Virtual public engagement activities led to community members identifying priorities and setting a bold vision for Lovelock.  Click the image to see a larger version.

Participants responded to a number of questions about the future of Lovelock, including “What is your vision for a vibrant, sustainable, resilient downtown core in Lovelock?” They also contributed priorities and ideas for the eight themes identified in the first workshop.  For example, one of the identified themes for the vision of downtown Lovelock was having “Many things to do for families, locals, and travelers.” Some of the priorities for that theme submitted by workshop participants included a public swimming pool, a skate park, a public library and senior center, a spiritual reading center, a year-round splash pad, an annual car show, and street festivals. In a brief survey as to what the workshop participants wanted to see built in five years, 73% of them indicated that they wanted to see no run-down or vacant buildings in downtown Lovelock.  PCEDA also worked with owners of the burned properties on safe access and cleanup timetables through the spring of 2021 and cleanup is expected to begin in the summer of 2021.

The vision setting approach has helped situate the Lovelock brownfields process into the larger Comprehensive Economic Development Strategy (CEDS) prepared by the Western Nevada Development District. WNDD is also in the process of creating a regional Resiliency Plan with a council of thirteen leaders from across western Nevada. One of the most important topics that the council is considering for the resiliency of the region is technology and connectivity, which is related to many of the themes and priorities that residents of Lovelock identified for the future of their town. Specifically, workshop participants said they wanted to preserve the historic values of their downtown, while upgrading their community with modern amenities such as electric vehicle charging stations and high-speed mobile broadband. Much of the public input included commentary on wanting Lovelock to “be connected” to the rest of Nevada and to the world as a whole.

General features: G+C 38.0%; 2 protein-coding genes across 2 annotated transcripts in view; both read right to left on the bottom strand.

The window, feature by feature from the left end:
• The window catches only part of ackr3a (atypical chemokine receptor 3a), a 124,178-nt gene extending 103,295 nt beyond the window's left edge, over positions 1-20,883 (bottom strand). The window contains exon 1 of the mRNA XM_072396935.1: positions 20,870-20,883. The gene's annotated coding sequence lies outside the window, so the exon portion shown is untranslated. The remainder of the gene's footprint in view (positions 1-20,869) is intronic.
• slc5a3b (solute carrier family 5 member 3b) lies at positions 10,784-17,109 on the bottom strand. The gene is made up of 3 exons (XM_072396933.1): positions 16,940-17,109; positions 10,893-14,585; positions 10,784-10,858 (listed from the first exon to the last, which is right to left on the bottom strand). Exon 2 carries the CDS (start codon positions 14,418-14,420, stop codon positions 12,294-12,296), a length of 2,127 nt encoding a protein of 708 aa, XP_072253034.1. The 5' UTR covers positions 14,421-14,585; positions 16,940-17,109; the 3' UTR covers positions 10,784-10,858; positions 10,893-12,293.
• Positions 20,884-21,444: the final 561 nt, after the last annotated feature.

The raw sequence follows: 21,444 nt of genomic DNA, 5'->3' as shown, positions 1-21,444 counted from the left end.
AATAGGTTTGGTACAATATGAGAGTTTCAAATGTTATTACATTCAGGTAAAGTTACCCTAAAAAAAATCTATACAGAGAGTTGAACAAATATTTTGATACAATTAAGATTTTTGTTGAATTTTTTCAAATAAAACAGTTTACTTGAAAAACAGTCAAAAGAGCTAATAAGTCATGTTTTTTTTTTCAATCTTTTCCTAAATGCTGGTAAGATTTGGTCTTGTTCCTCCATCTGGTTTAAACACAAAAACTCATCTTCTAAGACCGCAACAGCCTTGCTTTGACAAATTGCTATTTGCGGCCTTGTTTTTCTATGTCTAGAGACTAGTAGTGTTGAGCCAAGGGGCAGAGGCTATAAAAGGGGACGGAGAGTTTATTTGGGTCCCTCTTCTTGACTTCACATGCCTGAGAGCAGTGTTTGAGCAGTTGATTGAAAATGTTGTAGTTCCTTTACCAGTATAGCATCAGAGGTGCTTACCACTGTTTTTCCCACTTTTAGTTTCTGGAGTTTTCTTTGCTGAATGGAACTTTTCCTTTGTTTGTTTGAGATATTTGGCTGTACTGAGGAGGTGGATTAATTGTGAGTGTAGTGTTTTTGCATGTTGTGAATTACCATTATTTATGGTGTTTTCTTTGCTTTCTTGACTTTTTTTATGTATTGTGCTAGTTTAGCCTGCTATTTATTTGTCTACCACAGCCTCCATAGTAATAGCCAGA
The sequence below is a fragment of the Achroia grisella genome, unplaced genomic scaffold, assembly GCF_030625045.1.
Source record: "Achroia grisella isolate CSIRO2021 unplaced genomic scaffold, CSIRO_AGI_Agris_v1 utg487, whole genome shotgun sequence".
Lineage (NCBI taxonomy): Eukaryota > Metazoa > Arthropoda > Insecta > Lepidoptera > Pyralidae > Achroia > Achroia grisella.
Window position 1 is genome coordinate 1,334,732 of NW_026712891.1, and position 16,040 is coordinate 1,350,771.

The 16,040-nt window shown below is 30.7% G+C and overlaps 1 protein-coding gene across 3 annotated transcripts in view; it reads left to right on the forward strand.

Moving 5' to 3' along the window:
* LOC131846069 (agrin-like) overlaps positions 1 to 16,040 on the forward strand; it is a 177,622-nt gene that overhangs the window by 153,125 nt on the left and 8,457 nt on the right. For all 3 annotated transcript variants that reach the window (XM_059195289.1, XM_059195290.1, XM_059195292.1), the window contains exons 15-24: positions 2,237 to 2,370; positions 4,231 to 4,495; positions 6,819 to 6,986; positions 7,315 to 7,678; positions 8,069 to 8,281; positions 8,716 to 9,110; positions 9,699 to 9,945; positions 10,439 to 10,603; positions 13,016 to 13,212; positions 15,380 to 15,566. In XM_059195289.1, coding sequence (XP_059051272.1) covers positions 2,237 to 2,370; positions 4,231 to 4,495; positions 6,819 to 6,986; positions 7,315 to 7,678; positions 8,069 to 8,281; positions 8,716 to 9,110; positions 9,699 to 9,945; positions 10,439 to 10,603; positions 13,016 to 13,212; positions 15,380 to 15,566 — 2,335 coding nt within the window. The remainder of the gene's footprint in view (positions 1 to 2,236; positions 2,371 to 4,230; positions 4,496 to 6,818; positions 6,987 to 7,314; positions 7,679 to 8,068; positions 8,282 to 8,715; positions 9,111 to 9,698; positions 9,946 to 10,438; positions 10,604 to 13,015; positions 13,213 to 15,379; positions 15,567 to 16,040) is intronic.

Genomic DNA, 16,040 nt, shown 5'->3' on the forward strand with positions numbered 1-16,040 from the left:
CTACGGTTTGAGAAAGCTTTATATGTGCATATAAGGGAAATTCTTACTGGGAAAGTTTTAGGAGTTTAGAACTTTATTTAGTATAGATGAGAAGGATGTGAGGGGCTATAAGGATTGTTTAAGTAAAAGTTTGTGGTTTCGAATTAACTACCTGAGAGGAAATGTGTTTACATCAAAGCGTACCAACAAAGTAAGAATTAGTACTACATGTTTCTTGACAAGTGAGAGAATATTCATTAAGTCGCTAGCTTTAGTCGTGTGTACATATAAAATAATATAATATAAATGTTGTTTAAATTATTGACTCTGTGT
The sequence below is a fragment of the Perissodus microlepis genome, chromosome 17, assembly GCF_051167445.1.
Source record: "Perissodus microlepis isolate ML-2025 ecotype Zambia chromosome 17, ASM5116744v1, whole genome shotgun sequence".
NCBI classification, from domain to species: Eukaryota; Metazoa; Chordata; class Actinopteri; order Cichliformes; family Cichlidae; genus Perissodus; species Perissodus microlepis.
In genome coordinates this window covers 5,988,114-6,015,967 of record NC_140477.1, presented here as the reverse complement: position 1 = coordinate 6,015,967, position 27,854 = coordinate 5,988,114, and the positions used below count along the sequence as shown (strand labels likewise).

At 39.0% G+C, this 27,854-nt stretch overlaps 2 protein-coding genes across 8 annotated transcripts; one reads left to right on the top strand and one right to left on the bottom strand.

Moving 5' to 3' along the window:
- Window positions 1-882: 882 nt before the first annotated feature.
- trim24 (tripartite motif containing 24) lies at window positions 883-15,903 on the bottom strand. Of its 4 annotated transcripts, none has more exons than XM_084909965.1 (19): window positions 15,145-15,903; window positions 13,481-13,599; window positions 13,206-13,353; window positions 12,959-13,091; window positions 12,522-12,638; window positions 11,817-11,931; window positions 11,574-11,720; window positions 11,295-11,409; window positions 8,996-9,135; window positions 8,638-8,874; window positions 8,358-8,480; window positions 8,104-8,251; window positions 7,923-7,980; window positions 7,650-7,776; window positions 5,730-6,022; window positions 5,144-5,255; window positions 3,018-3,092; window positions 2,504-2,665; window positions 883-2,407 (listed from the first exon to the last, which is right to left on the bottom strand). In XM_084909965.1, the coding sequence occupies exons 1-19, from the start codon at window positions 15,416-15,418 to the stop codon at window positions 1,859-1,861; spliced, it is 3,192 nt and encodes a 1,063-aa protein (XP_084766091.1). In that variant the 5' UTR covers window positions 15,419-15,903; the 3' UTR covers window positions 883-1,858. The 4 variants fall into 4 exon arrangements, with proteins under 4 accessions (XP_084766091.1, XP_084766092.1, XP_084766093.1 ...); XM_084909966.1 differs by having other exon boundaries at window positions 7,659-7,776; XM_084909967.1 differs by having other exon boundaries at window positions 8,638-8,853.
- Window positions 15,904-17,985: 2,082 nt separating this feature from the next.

“Be Creative and Don’t Be Scared”

The working relationship between PCEDA and WNDD has been extremely productive. The two organizations’ staff often collaborate on projects and activities, such as grant applications, public engagement, research, and publications.  They also worked together to layer many grants from different funders in order to position the community for redevelopment.  For the Lovelock brownfields project, the two organizations shared lessons learned for adapting to new technologies and using what resources were available in lieu of what would be ideal. From the beginning, the process in Lovelock was faced with obstacles, including budget constraints and COVID-related logistical challenges, but both teams used what resources they had available in creative ways to accomplish what they needed to do.  Says Don Vetter of WNDD, “The current new normal gives us new tools and new ways to reach people that either wouldn’t bother or wouldn’t have the time to do this.  We were able to do the downtown video as a two person show and get some substantive feedback and traction.”  Heidi encourages other small communities to follow their example: “Be creative and don’t be scared.  No budget? Do it anyway, get your phone camera and do a video and get it done.”

Key Takeaways from the Lovelock/Pershing Brownfields Initiative:

    • Innovative Problem-Solving – When obstacles and unexpected roadblocks appear during your planning process, your team must find creative ways to get around them and make progress. This also requires perseverance and the motivation to accomplish project goals despite challenges and frustrations.  In Lovelock, the team creatively adapted to a number of challenges, including the COVID pandemic, funding obstacles, frustrated property owners, and technology hurdles.
    • Layering Grants from Different Funders – Projects for the redevelopment of vacant or run-down properties can be long, complex, and expensive. It is a common practice to seek funding from many different sources, each of which will support one or two stages of the redevelopment process. PCEDA received grants from many sources, including the federal EPA Brownfields program and the Nevada DEP, to fund the different stages of Lovelock’s redevelopment plan.
    • Flexible Public Engagement – Drawing input from your community stakeholders is a must, but it can be challenging to schedule and plan an engagement process in which the public will actually participate. Meeting your stakeholders where and when they are available is a key practice to building a proper engagement model. In Lovelock, the team had to adapt to the logistical challenges of COVID by pivoting to a virtual public engagement process, rather than meeting stakeholders in person.

Researched and written by Austin Barrington, NADO Research Foundation Graduate Fellow, with support from Associate Director Brett Schwartz

Heidi Lusby-Angvick and Don Vetter presented on the Lovelock Brownfields Virtual Visioning Tour as part of NADO’s Annual Training Conference in October 2020.  Press play on the video above to hear their remarks.

This case study was written with the financial support from the Center for Creative Land Recycling (CCLR) through a contract with the U.S. Environmental Protection Agency (EPA).  The statements, findings, conclusions, and recommendations are those of the author and do not necessarily reflect the views of CCLR or EPA.